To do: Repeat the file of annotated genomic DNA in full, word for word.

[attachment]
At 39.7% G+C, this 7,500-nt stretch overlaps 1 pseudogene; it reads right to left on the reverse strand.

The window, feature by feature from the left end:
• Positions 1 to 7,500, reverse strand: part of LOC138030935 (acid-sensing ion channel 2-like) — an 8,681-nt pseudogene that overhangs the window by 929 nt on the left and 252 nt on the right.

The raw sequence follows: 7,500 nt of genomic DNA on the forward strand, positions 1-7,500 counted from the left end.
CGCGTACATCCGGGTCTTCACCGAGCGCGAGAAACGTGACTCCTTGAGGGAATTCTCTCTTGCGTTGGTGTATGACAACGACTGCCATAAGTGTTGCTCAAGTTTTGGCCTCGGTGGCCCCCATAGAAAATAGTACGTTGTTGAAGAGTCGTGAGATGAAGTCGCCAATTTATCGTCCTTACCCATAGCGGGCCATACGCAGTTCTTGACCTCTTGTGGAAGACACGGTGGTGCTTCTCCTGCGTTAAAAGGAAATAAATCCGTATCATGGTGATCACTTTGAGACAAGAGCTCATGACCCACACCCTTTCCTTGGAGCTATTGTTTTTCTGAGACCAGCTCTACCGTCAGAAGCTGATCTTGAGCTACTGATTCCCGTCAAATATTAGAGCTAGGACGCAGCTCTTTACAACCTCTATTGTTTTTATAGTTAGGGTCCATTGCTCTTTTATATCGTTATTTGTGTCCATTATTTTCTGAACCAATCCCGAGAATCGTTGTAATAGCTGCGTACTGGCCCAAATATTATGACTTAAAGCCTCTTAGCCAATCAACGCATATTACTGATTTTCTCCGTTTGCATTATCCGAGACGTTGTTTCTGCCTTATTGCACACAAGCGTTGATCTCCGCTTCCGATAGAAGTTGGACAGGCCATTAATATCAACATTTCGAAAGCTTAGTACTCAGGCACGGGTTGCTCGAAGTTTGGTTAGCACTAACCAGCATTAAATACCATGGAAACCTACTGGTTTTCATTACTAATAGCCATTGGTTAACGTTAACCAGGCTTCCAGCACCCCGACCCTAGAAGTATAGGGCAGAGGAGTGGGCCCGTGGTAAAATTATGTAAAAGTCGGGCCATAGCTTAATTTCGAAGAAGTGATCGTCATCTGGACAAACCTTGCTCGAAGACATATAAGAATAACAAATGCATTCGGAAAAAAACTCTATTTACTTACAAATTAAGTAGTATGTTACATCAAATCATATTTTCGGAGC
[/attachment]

At 39.7% G+C, this 7,500-nt stretch overlaps 1 pseudogene; it reads right to left on the reverse strand.

The window, feature by feature from the left end:
• Positions 1 to 7,500, reverse strand: part of LOC138030935 (acid-sensing ion channel 2-like) — an 8,681-nt pseudogene that overhangs the window by 929 nt on the left and 252 nt on the right.

The raw sequence follows: 7,500 nt of genomic DNA on the forward strand, positions 1-7,500 counted from the left end.
CGCGTACATCCGGGTCTTCACCGAGCGCGAGAAACGTGACTCCTTGAGGGAATTCTCTCTTGCGTTGGTGTATGACAACGACTGCCATAAGTGTTGCTCAAGTTTTGGCCTCGGTGGCCCCCATAGAAAATAGTACGTTGTTGAAGAGTCGTGAGATGAAGTCGCCAATTTATCGTCCTTACCCATAGCGGGCCATACGCAGTTCTTGACCTCTTGTGGAAGACACGGTGGTGCTTCTCCTGCGTTAAAAGGAAATAAATCCGTATCATGGTGATCACTTTGAGACAAGAGCTCATGACCCACACCCTTTCCTTGGAGCTATTGTTTTTCTGAGACCAGCTCTACCGTCAGAAGCTGATCTTGAGCTACTGATTCCCGTCAAATATTAGAGCTAGGACGCAGCTCTTTACAACCTCTATTGTTTTTATAGTTAGGGTCCATTGCTCTTTTATATCGTTATTTGTGTCCATTATTTTCTGAACCAATCCCGAGAATCGTTGTAATAGCTGCGTACTGGCCCAAATATTATGACTTAAAGCCTCTTAGCCAATCAACGCATATTACTGATTTTCTCCGTTTGCATTATCCGAGACGTTGTTTCTGCCTTATTGCACACAAGCGTTGATCTCCGCTTCCGATAGAAGTTGGACAGGCCATTAATATCAACATTTCGAAAGCTTAGTACTCAGGCACGGGTTGCTCGAAGTTTGGTTAGCACTAACCAGCATTAAATACCATGGAAACCTACTGGTTTTCATTACTAATAGCCATTGGTTAACGTTAACCAGGCTTCCAGCACCCCGACCCTAGAAGTATAGGGCAGAGGAGTGGGCCCGTGGTAAAATTATGTAAAAGTCGGGCCATAGCTTAATTTCGAAGAAGTGATCGTCATCTGGACAAACCTTGCTCGAAGACATATAAGAATAACAAATGCATTCGGAAAAAAACTCTATTTACTTACAAATTAAGTAGTATGTTACATCAAATCATATTTTCGGAGC